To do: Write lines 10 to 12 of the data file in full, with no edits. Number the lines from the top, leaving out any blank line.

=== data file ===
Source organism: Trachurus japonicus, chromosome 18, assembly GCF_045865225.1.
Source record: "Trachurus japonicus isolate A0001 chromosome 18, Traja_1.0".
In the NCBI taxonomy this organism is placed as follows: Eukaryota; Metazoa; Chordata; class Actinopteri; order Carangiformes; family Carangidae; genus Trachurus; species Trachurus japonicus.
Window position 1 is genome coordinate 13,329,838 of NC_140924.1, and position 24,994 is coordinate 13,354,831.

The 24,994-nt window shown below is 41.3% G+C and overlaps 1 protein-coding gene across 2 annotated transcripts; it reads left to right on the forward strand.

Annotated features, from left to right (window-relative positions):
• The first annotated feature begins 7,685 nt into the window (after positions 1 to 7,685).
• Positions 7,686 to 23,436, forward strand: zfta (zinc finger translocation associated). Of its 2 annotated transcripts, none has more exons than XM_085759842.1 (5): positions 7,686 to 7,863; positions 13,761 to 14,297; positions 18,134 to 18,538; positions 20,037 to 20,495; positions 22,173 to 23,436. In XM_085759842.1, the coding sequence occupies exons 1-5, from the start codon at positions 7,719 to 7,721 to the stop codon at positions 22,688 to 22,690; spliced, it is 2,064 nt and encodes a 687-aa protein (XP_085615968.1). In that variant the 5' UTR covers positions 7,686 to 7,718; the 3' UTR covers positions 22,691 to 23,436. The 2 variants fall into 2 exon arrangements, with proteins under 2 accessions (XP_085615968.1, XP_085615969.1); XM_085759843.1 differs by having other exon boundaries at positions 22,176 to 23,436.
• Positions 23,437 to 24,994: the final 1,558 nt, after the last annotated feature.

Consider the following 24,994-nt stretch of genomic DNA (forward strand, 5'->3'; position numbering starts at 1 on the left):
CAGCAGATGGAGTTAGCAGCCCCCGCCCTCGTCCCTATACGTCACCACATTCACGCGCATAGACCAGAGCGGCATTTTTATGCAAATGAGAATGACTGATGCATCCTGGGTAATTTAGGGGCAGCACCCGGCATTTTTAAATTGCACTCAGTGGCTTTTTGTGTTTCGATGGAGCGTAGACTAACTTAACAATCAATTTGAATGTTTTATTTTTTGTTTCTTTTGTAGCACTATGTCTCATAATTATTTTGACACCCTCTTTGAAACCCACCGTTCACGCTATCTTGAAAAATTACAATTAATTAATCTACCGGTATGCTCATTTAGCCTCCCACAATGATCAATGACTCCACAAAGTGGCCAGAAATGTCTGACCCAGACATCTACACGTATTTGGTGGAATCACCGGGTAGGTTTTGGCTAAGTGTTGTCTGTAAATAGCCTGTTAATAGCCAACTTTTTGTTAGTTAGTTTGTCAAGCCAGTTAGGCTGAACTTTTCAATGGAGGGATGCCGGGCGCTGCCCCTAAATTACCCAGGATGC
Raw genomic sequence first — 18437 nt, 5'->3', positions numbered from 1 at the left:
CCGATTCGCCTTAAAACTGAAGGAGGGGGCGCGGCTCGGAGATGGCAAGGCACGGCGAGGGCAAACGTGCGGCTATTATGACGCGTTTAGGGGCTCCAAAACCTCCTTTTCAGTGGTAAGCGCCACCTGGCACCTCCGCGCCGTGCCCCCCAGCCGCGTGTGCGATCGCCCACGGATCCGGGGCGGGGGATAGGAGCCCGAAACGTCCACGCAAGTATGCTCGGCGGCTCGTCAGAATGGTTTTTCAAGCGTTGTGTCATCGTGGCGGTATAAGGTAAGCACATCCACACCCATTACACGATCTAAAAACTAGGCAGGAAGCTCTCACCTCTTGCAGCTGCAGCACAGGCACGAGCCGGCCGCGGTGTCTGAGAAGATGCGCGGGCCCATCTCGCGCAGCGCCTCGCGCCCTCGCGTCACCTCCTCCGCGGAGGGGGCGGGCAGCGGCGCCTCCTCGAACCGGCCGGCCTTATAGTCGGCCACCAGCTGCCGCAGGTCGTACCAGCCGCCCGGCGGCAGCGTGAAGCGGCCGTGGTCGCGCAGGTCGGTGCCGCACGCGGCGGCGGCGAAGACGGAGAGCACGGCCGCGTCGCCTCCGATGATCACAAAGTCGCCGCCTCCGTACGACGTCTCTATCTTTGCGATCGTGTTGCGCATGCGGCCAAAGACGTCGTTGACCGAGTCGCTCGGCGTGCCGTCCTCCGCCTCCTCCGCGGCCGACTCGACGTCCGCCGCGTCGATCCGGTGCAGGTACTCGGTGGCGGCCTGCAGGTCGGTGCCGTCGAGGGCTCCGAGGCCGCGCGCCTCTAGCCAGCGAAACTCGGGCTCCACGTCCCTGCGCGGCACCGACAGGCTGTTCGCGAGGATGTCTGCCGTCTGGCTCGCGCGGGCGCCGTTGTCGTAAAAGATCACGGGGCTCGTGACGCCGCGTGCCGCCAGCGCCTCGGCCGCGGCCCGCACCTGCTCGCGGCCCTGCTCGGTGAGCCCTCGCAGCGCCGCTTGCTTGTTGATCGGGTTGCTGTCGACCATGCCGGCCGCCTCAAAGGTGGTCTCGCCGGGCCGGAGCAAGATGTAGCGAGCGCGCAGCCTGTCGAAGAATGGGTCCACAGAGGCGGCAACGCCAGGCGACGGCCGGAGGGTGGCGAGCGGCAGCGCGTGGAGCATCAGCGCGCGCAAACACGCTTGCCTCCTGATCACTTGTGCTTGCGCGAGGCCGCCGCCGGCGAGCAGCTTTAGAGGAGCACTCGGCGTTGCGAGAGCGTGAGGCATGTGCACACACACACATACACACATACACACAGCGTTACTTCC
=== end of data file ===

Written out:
Consider the following 24,994-nt stretch of genomic DNA (forward strand, 5'->3'; position numbering starts at 1 on the left):
CAGCAGATGGAGTTAGCAGCCCCCGCCCTCGTCCCTATACGTCACCACATTCACGCGCATAGACCAGAGCGGCATTTTTATGCAAATGAGAATGACTGATGCATCCTGGGTAATTTAGGGGCAGCACCCGGCATTTTTAAATTGCACTCAGTGGCTTTTTGTGTTTCGATGGAGCGTAGACTAACTTAACAATCAATTTGAATGTTTTATTTTTTGTTTCTTTTGTAGCACTATGTCTCATAATTATTTTGACACCCTCTTTGAAACCCACCGTTCACGCTATCTTGAAAAATTACAATTAATTAATCTACCGGTATGCTCATTTAGCCTCCCACAATGATCAATGACTCCACAAAGTGGCCAGAAATGTCTGACCCAGACATCTACACGTATTTGGTGGAATCACCGGGTAGGTTTTGGCTAAGTGTTGTCTGTAAATAGCCTGTTAATAGCCAACTTTTTGTTAGTTAGTTTGTCAAGCCAGTTAGGCTGAACTTTTCAATGGAGGGATGCCGGGCGCTGCCCCTAAATTACCCAGGATGC
Raw genomic sequence first — 18437 nt, 5'->3', positions numbered from 1 at the left: